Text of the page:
The following is NOT MEDICAL ADVICE and is intended for educational purposes only - to illustrate the science behind essential oils, how they might be applied in the real world, and to offer a foundation from which to speak to your doctor.
Consult your primary healthcare provider before using essential oils.
Essential oils are concentrated plant extracts and SHOULD NOT be handled by anyone unaware of the RISKS and DANGERS they pose.
In my experience, many of the negative experiences associated with aromatherapy and essential oils have little to do with the science and more to do with negative experiences associated with misinformation and broken promises of multi-level marketers. In this article, I hope to explain where the bad reputation of essential oils and aromatherapy probably comes from, and where to get the real science that shows their true value.
For the purposes of this article, you should know that essential oils are concentrated plant extracts comprised of naturally occurring chemicals, and that aromatherapy is the use and application of essential oils for health and wellness.
Imagine, if you will, that you complain to a friend of a headache. It’s a pain you’ve felt before, so you’re not too worried, but you would also like some relief from the throbbing in your head. For the sake of this hypothetical, let’s also assume that you’ve never heard of aspirin, the common over-the-counter pain reliever. Your friend, who is sympathetic to your pain, reaches into their pocket, and pulls out a packet of pills labeled aspirin. They offer you a small pill, with a promise that it could help your headache, if only you take the pill home and sleep with it under your pillow. You’ve never heard of aspirin, so you give it a shot. You take the pill home, put it under your pillow, and fall asleep.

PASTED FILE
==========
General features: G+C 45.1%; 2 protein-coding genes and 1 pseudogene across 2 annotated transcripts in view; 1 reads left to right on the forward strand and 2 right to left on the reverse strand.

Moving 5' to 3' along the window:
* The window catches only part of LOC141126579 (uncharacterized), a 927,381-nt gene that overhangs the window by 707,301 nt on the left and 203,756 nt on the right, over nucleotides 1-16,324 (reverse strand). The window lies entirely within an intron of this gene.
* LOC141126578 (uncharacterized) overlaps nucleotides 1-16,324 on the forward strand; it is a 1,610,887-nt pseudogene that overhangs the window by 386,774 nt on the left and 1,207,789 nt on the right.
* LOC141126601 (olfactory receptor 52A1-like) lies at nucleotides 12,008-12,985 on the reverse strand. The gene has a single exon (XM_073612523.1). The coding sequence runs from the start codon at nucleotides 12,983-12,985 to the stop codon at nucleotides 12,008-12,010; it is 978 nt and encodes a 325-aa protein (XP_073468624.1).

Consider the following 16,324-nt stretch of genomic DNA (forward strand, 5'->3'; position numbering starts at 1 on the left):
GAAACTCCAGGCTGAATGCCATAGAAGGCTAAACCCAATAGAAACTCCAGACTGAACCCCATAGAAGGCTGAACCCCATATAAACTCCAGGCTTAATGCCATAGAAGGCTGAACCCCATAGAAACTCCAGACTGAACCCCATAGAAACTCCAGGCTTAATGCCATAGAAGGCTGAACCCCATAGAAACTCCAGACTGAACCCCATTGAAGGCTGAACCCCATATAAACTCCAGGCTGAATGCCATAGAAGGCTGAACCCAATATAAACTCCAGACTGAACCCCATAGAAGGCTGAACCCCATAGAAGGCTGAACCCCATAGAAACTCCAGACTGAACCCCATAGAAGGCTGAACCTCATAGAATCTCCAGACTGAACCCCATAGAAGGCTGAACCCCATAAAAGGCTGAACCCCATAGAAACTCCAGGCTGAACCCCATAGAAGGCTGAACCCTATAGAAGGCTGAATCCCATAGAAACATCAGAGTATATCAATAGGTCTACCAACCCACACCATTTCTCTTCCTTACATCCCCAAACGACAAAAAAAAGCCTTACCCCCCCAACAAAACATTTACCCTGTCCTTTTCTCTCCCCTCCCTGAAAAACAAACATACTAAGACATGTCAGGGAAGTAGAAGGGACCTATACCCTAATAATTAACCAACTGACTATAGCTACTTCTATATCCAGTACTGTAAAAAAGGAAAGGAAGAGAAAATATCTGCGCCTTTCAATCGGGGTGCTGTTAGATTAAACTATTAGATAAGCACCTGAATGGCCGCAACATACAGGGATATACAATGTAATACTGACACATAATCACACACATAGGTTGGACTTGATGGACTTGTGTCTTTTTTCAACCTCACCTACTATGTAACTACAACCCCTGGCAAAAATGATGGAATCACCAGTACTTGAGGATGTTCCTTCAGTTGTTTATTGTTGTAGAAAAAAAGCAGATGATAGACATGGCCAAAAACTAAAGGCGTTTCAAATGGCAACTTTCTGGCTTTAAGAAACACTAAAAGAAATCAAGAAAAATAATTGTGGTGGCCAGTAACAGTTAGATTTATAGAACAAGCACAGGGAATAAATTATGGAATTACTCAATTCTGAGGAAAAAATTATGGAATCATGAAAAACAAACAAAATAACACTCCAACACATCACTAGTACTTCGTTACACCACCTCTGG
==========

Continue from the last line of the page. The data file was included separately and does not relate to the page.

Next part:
The next day, you may or may not have a headache.
The Essential Oil Connection
If you thought there was something a little off about the aspirin hypothetical I just shared, then you now know how I feel when I hear most people talk about essential oils and aromatherapy.
The problem with the aspirin in the hypothetical above is not that it’s based on pseudoscience, it’s simply that the actual science was ignored, and the aspirin itself was used incorrectly. I argue that most people are thinking about essential oils and aromatherapy the same way. The problem is not with the science behind essential oils and aromatherapy, the problem is the science is being ignored, and essential oils / aromatherapy are being misapplied.
A Growing Field of Study
At the time of this writing in 2021, essential oils and aromatherapy are slowly gaining more and more respect within academic and scientific circles, but this progress is slow moving and has been slow to come. The reason for this, as I see it, is that for many years essential oils and aromatherapy were simply written off as quackery and pseudoscience. This created a vicious circle. Nobody took essential oils and aromatherapy seriously because there was basically no serious research being conducted, and there was no serious research being conducted because nobody took essential oils and aromatherapy seriously. Over time, however, and thanks to the work of a growing number of researchers around the world, we are coming to understand that, in fact, essential oils and aromatherapy do have measurable biological effects, and those effects are testable and repeatable.